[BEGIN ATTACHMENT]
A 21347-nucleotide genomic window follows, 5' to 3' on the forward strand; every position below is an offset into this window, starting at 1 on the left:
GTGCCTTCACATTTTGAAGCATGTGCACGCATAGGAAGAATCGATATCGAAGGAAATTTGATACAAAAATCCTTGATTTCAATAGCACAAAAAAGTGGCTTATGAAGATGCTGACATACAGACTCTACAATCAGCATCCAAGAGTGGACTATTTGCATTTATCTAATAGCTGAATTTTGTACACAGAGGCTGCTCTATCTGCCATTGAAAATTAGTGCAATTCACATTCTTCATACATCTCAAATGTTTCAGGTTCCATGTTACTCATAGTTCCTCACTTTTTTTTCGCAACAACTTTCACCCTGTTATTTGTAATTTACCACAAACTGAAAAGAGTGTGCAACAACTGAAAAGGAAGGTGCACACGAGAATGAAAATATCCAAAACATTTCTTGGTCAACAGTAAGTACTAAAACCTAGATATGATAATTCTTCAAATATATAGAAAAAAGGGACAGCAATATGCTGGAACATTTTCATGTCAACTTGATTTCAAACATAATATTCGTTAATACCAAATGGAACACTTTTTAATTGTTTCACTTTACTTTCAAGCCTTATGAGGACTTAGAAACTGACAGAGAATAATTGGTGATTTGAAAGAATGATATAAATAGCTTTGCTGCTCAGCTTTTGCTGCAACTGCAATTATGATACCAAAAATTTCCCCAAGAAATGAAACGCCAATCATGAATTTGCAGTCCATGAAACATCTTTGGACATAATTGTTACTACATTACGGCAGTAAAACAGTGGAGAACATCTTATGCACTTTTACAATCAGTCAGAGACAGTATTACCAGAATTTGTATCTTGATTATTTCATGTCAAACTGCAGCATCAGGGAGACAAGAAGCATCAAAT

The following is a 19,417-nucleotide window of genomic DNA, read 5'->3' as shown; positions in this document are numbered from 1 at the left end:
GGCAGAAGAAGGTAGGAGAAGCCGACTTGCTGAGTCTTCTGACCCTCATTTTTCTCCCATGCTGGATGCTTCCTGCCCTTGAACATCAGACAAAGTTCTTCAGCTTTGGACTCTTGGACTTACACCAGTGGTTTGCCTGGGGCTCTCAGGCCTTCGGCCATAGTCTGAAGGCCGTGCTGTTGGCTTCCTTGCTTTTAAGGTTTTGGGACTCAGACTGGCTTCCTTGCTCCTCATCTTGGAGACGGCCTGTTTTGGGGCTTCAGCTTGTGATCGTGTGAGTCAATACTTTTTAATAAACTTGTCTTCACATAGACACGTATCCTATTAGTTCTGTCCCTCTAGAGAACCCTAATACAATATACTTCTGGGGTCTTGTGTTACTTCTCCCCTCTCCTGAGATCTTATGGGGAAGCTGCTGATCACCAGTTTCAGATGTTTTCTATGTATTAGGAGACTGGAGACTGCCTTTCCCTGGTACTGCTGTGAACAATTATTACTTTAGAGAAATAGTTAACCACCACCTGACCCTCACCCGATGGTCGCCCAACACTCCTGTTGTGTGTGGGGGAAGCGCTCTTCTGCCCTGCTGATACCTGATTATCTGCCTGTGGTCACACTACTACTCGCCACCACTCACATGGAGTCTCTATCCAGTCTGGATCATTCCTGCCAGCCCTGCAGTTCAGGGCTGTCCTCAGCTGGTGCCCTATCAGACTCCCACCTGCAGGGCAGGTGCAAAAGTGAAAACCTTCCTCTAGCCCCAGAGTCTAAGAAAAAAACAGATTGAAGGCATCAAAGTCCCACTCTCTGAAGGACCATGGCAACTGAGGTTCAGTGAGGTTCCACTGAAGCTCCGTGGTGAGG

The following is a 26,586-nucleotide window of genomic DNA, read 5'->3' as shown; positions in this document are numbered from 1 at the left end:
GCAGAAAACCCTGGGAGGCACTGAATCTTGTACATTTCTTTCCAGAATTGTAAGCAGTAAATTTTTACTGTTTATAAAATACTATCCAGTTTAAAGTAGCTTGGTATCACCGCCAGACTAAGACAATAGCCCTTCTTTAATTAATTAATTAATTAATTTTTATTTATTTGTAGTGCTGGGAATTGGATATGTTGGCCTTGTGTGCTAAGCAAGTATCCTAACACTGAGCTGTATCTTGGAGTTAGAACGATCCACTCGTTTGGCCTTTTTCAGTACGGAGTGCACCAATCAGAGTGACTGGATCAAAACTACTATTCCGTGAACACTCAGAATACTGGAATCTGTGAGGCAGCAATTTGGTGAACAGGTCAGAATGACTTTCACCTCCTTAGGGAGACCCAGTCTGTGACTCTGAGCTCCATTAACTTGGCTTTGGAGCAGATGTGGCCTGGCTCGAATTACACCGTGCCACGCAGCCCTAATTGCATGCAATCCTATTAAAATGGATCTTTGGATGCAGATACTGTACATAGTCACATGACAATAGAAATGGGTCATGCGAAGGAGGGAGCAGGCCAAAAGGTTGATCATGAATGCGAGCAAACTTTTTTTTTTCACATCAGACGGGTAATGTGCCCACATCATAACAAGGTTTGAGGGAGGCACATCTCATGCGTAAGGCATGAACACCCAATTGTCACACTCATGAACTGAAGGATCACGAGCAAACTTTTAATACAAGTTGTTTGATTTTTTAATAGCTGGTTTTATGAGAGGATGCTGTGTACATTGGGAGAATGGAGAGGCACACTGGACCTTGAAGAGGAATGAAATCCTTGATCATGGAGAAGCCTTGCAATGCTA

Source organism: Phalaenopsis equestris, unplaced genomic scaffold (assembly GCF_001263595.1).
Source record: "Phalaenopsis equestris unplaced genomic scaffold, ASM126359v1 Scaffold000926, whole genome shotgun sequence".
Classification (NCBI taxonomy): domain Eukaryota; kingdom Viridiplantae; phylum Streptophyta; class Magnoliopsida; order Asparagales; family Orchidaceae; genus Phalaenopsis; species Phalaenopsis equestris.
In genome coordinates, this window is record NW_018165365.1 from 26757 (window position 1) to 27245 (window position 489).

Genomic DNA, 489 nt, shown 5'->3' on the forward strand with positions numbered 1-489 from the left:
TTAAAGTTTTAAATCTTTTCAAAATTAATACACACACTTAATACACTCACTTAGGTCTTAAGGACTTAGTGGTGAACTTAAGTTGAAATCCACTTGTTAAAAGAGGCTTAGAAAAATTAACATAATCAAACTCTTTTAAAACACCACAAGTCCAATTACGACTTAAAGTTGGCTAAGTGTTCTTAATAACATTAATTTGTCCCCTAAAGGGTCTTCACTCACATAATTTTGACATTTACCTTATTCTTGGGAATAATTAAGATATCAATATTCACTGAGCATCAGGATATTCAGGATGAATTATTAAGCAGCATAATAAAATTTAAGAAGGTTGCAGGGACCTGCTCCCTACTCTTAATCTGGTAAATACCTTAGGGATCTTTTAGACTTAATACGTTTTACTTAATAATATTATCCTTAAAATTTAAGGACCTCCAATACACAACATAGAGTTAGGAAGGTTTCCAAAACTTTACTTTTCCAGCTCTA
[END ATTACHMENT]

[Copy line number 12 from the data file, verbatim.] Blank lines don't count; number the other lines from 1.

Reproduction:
TTAAAGTTTTAAATCTTTTCAAAATTAATACACACACTTAATACACTCACTTAGGTCTTAAGGACTTAGTGGTGAACTTAAGTTGAAATCCACTTGTTAAAAGAGGCTTAGAAAAATTAACATAATCAAACTCTTTTAAAACACCACAAGTCCAATTACGACTTAAAGTTGGCTAAGTGTTCTTAATAACATTAATTTGTCCCCTAAAGGGTCTTCACTCACATAATTTTGACATTTACCTTATTCTTGGGAATAATTAAGATATCAATATTCACTGAGCATCAGGATATTCAGGATGAATTATTAAGCAGCATAATAAAATTTAAGAAGGTTGCAGGGACCTGCTCCCTACTCTTAATCTGGTAAATACCTTAGGGATCTTTTAGACTTAATACGTTTTACTTAATAATATTATCCTTAAAATTTAAGGACCTCCAATACACAACATAGAGTTAGGAAGGTTTCCAAAACTTTACTTTTCCAGCTCTA